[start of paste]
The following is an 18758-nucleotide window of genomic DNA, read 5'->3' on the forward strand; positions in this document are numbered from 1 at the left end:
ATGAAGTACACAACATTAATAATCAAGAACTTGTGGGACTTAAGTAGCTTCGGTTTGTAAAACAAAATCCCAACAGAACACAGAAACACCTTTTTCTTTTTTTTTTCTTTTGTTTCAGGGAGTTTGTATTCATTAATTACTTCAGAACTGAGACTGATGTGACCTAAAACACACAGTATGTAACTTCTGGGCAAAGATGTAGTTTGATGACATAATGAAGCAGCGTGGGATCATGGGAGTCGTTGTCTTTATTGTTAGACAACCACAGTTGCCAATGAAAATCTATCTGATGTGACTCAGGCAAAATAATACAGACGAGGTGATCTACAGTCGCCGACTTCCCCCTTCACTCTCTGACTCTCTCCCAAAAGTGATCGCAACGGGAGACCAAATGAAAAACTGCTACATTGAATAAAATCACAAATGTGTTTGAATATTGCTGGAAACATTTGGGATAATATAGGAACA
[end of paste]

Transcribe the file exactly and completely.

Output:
The following is an 18758-nucleotide window of genomic DNA, read 5'->3' on the forward strand; positions in this document are numbered from 1 at the left end:
ATGAAGTACACAACATTAATAATCAAGAACTTGTGGGACTTAAGTAGCTTCGGTTTGTAAAACAAAATCCCAACAGAACACAGAAACACCTTTTTCTTTTTTTTTTCTTTTGTTTCAGGGAGTTTGTATTCATTAATTACTTCAGAACTGAGACTGATGTGACCTAAAACACACAGTATGTAACTTCTGGGCAAAGATGTAGTTTGATGACATAATGAAGCAGCGTGGGATCATGGGAGTCGTTGTCTTTATTGTTAGACAACCACAGTTGCCAATGAAAATCTATCTGATGTGACTCAGGCAAAATAATACAGACGAGGTGATCTACAGTCGCCGACTTCCCCCTTCACTCTCTGACTCTCTCCCAAAAGTGATCGCAACGGGAGACCAAATGAAAAACTGCTACATTGAATAAAATCACAAATGTGTTTGAATATTGCTGGAAACATTTGGGATAATATAGGAACA